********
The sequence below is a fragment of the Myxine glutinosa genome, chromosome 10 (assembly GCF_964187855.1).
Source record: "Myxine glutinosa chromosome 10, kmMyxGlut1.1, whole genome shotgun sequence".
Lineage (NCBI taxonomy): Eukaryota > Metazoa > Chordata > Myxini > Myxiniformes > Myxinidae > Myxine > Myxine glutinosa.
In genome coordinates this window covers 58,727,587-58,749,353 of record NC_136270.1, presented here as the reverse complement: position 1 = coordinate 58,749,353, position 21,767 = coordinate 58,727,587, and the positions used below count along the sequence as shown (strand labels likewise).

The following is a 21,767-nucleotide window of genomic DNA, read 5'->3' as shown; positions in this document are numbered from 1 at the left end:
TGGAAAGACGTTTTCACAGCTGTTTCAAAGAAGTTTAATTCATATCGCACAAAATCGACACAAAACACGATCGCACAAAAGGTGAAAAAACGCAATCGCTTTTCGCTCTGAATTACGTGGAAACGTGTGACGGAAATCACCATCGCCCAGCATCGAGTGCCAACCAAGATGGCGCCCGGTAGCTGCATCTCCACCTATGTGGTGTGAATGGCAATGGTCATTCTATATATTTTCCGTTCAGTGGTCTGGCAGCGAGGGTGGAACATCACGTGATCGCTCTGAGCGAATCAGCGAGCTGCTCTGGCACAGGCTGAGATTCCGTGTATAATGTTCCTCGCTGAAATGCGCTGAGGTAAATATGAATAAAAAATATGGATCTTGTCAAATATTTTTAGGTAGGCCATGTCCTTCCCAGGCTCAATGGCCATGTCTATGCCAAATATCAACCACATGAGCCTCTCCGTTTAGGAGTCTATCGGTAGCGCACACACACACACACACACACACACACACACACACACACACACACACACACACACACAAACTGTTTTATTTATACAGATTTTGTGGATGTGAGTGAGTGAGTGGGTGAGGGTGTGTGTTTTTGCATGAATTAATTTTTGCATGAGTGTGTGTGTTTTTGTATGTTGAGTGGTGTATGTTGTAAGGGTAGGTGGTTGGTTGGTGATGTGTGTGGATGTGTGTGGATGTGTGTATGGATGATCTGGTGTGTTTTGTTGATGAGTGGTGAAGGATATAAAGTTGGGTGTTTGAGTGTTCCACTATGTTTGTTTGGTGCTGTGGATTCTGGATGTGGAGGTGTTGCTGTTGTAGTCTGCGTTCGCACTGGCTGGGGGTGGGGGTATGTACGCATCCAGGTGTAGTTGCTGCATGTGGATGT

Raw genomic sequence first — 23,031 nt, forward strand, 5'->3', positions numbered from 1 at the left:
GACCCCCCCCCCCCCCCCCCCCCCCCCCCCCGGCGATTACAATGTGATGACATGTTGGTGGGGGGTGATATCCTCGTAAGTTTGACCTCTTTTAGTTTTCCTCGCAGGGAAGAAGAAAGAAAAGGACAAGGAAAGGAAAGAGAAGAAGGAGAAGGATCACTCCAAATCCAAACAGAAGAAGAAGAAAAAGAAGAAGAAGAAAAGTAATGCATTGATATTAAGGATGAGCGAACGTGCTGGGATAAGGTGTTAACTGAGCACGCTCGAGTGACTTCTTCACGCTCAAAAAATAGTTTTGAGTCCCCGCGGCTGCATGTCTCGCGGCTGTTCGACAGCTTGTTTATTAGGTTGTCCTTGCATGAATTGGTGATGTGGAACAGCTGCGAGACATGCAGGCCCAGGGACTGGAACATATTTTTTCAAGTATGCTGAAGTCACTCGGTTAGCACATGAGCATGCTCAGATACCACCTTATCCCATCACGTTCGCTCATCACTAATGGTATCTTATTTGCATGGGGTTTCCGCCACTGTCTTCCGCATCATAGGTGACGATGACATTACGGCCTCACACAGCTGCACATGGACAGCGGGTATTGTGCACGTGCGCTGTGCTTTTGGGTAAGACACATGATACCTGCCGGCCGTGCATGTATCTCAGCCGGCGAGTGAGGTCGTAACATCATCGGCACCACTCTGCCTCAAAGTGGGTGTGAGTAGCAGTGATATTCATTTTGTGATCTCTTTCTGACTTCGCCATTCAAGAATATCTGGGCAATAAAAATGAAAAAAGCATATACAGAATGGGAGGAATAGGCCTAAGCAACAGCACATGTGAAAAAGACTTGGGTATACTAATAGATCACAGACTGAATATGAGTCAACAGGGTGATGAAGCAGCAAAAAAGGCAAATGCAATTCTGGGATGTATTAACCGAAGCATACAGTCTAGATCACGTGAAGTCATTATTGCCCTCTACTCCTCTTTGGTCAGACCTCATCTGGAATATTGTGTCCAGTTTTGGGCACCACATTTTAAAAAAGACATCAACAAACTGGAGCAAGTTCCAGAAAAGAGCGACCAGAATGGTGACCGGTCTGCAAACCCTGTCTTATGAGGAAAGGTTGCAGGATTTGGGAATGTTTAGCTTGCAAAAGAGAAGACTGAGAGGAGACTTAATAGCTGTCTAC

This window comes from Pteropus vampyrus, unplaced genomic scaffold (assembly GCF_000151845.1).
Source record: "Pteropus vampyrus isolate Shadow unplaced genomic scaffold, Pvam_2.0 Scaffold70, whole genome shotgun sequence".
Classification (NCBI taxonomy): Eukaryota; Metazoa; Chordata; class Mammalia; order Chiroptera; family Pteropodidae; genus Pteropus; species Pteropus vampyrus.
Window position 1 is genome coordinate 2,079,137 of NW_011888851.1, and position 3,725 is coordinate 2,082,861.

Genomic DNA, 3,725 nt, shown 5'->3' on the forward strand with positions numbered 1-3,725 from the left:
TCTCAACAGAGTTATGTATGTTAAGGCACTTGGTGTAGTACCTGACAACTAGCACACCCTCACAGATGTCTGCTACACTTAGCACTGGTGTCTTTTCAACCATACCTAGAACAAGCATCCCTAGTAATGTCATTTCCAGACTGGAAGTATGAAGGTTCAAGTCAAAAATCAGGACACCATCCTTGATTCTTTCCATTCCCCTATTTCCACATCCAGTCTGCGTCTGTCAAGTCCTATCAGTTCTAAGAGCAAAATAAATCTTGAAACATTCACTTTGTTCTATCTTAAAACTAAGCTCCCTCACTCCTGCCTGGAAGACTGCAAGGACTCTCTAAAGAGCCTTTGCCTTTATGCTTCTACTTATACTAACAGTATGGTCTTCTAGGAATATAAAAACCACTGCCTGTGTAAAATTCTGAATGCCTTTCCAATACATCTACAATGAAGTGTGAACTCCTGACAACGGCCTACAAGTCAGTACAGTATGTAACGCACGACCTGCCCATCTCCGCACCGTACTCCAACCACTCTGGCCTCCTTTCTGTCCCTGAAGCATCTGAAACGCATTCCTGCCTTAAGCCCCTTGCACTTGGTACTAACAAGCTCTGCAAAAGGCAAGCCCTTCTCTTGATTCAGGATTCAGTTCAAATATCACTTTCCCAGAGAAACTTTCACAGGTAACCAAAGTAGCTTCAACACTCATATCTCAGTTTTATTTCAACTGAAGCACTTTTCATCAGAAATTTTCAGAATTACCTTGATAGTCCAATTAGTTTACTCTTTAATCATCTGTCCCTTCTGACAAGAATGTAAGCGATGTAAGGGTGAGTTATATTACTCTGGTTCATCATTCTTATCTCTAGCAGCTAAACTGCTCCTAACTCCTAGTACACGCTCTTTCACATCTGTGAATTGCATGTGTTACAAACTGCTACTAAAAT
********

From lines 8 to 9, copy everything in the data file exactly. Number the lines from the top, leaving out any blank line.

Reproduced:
GACCCCCCCCCCCCCCCCCCCCCCCCCCCCCGGCGATTACAATGTGATGACATGTTGGTGGGGGGTGATATCCTCGTAAGTTTGACCTCTTTTAGTTTTCCTCGCAGGGAAGAAGAAAGAAAAGGACAAGGAAAGGAAAGAGAAGAAGGAGAAGGATCACTCCAAATCCAAACAGAAGAAGAAGAAAAAGAAGAAGAAGAAAAGTAATGCATTGATATTAAGGATGAGCGAACGTGCTGGGATAAGGTGTTAACTGAGCACGCTCGAGTGACTTCTTCACGCTCAAAAAATAGTTTTGAGTCCCCGCGGCTGCATGTCTCGCGGCTGTTCGACAGCTTGTTTATTAGGTTGTCCTTGCATGAATTGGTGATGTGGAACAGCTGCGAGACATGCAGGCCCAGGGACTGGAACATATTTTTTCAAGTATGCTGAAGTCACTCGGTTAGCACATGAGCATGCTCAGATACCACCTTATCCCATCACGTTCGCTCATCACTAATGGTATCTTATTTGCATGGGGTTTCCGCCACTGTCTTCCGCATCATAGGTGACGATGACATTACGGCCTCACACAGCTGCACATGGACAGCGGGTATTGTGCACGTGCGCTGTGCTTTTGGGTAAGACACATGATACCTGCCGGCCGTGCATGTATCTCAGCCGGCGAGTGAGGTCGTAACATCATCGGCACCACTCTGCCTCAAAGTGGGTGTGAGTAGCAGTGATATTCATTTTGTGATCTCTTTCTGACTTCGCCATTCAAGAATATCTGGGCAATAAAAATGAAAAAAGCATATACAGAATGGGAGGAATAGGCCTAAGCAACAGCACATGTGAAAAAGACTTGGGTATACTAATAGATCACAGACTGAATATGAGTCAACAGGGTGATGAAGCAGCAAAAAAGGCAAATGCAATTCTGGGATGTATTAACCGAAGCATACAGTCTAGATCACGTGAAGTCATTATTGCCCTCTACTCCTCTTTGGTCAGACCTCATCTGGAATATTGTGTCCAGTTTTGGGCACCACATTTTAAAAAAGACATCAACAAACTGGAGCAAGTTCCAGAAAAGAGCGACCAGAATGGTGACCGGTCTGCAAACCCTGTCTTATGAGGAAAGGTTGCAGGATTTGGGAATGTTTAGCTTGCAAAAGAGAAGACTGAGAGGAGACTTAATAGCTGTCTAC

This window comes from Pteropus vampyrus, unplaced genomic scaffold (assembly GCF_000151845.1).